Rough-glassy landscapes from inference to machine learning
Mathematical Physics Seminar
4th October 2019, 2:00 pm – 3:00 pm
Fry Building, 2.04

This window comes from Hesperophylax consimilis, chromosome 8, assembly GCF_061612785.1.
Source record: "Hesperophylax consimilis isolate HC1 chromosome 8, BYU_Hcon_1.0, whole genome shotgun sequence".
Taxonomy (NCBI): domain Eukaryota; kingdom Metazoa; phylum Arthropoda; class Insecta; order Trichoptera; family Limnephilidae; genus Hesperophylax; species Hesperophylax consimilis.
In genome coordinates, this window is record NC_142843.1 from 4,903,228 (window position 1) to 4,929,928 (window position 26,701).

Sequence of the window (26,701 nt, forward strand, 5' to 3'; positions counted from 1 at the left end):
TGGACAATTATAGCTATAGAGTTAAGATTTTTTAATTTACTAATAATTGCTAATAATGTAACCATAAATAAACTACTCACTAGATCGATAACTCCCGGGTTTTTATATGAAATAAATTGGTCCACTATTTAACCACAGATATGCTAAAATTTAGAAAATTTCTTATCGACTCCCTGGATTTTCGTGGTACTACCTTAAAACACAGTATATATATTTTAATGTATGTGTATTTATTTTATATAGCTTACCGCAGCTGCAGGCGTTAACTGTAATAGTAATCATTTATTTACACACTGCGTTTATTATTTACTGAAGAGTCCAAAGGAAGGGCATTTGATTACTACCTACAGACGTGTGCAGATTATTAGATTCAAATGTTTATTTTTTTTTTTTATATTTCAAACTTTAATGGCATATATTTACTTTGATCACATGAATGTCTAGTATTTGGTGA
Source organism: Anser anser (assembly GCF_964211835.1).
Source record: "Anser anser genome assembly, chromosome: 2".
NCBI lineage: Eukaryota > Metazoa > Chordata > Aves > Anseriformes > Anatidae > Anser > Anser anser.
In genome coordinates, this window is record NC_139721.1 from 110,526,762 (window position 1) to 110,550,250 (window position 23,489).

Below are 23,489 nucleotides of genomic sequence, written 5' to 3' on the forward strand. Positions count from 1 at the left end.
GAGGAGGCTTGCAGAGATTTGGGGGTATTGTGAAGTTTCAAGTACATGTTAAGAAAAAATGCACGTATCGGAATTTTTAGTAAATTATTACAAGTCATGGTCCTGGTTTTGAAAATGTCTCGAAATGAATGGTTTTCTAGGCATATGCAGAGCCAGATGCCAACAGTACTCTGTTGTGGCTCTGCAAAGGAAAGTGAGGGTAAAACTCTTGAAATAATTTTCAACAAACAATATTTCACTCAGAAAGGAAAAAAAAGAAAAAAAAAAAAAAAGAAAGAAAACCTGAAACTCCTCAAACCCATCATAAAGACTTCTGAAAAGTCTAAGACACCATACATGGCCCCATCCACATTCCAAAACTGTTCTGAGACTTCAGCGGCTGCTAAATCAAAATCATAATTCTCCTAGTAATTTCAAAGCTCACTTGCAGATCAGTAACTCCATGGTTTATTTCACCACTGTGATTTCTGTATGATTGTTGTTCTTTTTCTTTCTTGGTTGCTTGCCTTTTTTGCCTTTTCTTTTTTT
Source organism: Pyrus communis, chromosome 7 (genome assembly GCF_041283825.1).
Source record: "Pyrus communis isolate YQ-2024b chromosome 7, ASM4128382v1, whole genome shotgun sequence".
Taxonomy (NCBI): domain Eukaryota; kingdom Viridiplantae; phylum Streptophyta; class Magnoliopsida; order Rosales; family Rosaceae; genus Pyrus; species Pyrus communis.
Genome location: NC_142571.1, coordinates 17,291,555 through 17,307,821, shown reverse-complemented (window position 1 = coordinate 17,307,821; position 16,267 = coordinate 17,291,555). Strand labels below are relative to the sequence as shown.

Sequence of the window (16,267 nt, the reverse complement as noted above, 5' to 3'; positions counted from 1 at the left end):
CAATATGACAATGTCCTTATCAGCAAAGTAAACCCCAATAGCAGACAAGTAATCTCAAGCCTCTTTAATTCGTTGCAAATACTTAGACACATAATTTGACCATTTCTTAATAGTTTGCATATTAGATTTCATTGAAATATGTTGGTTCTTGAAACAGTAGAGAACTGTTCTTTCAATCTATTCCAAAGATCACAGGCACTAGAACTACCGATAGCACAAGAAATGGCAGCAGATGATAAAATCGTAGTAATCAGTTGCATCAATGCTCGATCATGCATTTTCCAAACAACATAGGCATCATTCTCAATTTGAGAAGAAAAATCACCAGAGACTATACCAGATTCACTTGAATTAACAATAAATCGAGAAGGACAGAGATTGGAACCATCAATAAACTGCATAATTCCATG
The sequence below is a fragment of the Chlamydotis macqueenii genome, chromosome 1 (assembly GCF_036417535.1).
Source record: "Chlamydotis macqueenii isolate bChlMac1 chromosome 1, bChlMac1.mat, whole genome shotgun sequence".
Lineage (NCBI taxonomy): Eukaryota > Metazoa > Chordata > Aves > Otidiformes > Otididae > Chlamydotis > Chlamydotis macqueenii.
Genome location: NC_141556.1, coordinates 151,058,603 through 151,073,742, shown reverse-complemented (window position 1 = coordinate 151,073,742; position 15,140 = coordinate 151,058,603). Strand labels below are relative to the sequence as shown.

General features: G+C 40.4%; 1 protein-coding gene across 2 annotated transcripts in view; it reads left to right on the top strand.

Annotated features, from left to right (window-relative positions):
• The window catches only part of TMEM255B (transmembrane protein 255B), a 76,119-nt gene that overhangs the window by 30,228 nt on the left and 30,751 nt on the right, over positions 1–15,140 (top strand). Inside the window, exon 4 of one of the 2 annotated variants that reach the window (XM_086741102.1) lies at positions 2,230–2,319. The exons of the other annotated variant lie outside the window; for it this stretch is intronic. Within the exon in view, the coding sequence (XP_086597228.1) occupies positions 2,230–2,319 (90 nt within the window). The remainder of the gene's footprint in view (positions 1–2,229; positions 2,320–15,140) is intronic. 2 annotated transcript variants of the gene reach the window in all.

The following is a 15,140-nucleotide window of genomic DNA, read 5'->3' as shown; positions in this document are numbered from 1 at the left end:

The evolution of many complex systems in physics, biology or computer science can often be thought of as an attempt to optimize a cost function. Such function generally depends on a highly non-linear way on the huge number of variables parametrizing the system so that its profile defines a high-dimensional landscape, which can be either smooth and convex, or rugged. In this talk I will focus on rough cost/loss functions within the realm of inference and machine learning. I will first discuss the cost landscape of a widely used inference model called spiked tensor model, hereby also generalised, and its implications on the performances of inference algorithms. Secondly I will report on evidences of glass-like dynamics, including aging, during training of deep neural networks, and use them to discuss the importance of over-parametrisation, widely used in the field.